The scale of displacement in Gaza is unparalleled

The scale of displacement in Gaza is unparalleled

The New York Times reports:

Up to 1.8 million Gazans — around 80 percent of the population — have been forced to leave their homes since Israel began its bombardment in response to Hamas’s attack on Oct. 7. That number is expected to rise after Israel issued a new evacuation order on Saturday for areas in the south.

Gaza has never experienced so much internal displacement in such a short time. Earlier conflicts forced hundreds of thousands of Palestinians from their homes, but refugee experts said the current war was unprecedented for the number of people displaced within the enclave’s 140 square miles.

With Israel barring most Gazans from leaving and shelters swelling to many times over their capacity, humanitarian aid workers say there is no safe place to go as the fighting continues.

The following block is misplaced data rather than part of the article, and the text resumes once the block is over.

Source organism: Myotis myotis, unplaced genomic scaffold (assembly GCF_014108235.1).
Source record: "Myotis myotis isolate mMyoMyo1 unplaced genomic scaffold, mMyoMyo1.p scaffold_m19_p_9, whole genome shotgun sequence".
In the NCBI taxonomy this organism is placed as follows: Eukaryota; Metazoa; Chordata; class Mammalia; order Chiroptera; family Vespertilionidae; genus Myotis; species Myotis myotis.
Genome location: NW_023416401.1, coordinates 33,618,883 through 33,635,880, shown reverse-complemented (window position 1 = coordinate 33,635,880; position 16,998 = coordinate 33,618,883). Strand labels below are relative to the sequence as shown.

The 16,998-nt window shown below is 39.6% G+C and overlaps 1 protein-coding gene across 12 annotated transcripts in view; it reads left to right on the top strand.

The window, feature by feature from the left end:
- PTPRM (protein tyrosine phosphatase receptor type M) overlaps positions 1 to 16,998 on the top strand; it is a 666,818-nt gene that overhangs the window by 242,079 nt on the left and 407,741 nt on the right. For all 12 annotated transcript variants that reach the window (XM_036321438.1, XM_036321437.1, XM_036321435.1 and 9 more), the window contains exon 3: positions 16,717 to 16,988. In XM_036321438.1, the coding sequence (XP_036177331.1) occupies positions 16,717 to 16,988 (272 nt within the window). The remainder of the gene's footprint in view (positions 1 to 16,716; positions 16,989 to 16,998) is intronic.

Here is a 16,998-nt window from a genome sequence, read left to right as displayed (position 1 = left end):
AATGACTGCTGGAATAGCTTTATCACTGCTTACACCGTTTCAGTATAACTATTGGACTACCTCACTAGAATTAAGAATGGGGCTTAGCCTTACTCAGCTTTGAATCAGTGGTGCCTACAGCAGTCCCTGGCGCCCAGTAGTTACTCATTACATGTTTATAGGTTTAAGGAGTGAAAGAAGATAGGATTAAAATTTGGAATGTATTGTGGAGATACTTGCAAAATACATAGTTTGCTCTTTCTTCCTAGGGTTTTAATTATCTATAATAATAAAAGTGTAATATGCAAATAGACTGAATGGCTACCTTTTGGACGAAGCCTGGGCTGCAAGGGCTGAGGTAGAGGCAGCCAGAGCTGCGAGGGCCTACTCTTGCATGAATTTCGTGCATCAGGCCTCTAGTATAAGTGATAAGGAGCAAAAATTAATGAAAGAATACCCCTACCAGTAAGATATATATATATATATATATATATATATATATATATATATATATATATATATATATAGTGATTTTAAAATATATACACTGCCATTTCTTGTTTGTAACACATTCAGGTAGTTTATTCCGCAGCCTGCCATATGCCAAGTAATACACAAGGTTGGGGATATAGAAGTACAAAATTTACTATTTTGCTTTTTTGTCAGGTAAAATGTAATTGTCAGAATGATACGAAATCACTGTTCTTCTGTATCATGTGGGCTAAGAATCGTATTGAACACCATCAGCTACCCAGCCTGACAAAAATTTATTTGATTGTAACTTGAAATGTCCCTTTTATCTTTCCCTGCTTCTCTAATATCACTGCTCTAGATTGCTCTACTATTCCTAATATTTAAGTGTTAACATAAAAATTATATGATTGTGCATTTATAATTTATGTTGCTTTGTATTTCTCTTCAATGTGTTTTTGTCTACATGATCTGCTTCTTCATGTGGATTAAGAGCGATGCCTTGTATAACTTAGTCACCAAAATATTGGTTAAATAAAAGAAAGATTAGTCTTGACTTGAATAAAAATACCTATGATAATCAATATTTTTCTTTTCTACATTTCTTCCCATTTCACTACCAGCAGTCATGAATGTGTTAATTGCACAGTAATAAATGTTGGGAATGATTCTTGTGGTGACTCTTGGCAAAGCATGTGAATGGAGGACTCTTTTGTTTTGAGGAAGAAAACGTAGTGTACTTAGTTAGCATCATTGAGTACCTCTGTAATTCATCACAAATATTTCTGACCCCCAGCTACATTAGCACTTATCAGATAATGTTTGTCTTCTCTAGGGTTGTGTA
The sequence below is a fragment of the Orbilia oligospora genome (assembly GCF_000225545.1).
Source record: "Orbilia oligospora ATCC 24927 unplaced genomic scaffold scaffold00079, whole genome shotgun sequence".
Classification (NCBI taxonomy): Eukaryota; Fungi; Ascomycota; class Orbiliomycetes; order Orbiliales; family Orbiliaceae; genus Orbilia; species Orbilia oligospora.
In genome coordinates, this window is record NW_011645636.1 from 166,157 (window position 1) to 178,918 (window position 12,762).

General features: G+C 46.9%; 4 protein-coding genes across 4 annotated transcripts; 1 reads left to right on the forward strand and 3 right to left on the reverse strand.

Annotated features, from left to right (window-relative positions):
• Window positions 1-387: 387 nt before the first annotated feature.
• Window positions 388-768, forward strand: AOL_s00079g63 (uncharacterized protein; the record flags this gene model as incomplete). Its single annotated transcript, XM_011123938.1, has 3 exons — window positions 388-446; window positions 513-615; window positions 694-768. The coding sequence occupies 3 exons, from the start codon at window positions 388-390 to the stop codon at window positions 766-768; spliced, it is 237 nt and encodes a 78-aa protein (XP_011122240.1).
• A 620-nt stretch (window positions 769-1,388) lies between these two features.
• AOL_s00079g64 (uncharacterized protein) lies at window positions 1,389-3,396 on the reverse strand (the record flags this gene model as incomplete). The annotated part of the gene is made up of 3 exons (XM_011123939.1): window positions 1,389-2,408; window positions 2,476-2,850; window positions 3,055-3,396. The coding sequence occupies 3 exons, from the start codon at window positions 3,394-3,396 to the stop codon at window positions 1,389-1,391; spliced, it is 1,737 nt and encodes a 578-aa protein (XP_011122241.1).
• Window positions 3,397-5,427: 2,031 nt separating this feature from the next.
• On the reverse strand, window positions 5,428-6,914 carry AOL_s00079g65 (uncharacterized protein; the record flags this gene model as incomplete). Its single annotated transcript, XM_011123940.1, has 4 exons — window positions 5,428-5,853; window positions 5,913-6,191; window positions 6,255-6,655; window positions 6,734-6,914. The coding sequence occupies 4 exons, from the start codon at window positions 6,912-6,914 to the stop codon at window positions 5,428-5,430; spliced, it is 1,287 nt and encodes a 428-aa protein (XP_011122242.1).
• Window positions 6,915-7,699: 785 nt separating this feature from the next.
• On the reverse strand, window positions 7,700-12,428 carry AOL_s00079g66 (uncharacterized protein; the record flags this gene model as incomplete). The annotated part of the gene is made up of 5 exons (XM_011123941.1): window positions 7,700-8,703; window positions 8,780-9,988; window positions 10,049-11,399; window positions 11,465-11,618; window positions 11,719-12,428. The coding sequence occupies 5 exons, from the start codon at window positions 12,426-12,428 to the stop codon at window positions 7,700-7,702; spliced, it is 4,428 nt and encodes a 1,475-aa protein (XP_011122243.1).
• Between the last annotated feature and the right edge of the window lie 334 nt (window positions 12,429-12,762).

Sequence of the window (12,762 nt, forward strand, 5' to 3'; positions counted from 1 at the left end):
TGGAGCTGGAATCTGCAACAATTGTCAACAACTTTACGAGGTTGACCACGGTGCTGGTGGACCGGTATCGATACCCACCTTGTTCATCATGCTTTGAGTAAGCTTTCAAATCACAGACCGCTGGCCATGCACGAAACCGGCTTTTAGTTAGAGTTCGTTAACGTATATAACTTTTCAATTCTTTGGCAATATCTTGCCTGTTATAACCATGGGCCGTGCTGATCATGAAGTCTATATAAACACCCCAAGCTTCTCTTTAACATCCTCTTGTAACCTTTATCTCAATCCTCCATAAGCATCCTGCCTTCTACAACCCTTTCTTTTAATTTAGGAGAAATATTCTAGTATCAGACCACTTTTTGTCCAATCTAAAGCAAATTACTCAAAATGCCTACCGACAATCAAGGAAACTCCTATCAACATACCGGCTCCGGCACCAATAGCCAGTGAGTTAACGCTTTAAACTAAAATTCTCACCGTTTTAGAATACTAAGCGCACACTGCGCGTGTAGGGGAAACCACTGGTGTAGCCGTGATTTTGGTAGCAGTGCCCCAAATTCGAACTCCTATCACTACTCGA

There are at least 14 government and United Nations shelters within the new evacuation zone that Israeli forces announced on Saturday. These shelters had registered more than 68,000 displaced people as of Nov. 28.

“People are sleeping on the streets and sidewalks without any means of protection,” said Yousef Hammash, an advocacy officer for the Norwegian Refugee Council, who fled from his home in northern Gaza in mid-October to stay with more than 40 relatives in a two-room home in Khan Younis. “And people in the shelters are trying to convince themselves that it’s a bit more safe than being in the street.”

“The situation before was unimaginable, and now they want to move people again,” he added.

About 1.4 million Palestinans have found shelter in or outside of Gaza’s schools, medical centers, mosques and churches. The rest — as many as a half a million people — are thought to be staying with relatives and even strangers, often sleeping outside in courtyards or crammed into small apartments.

A majority of the displaced have moved south, as intense air- and ground strikes by Israeli forces have destroyed much of the north, making it unlivable. But tens of thousands are estimated to remain in the north, including many who are unable to travel, such as the sick and disabled. [Continue reading…]

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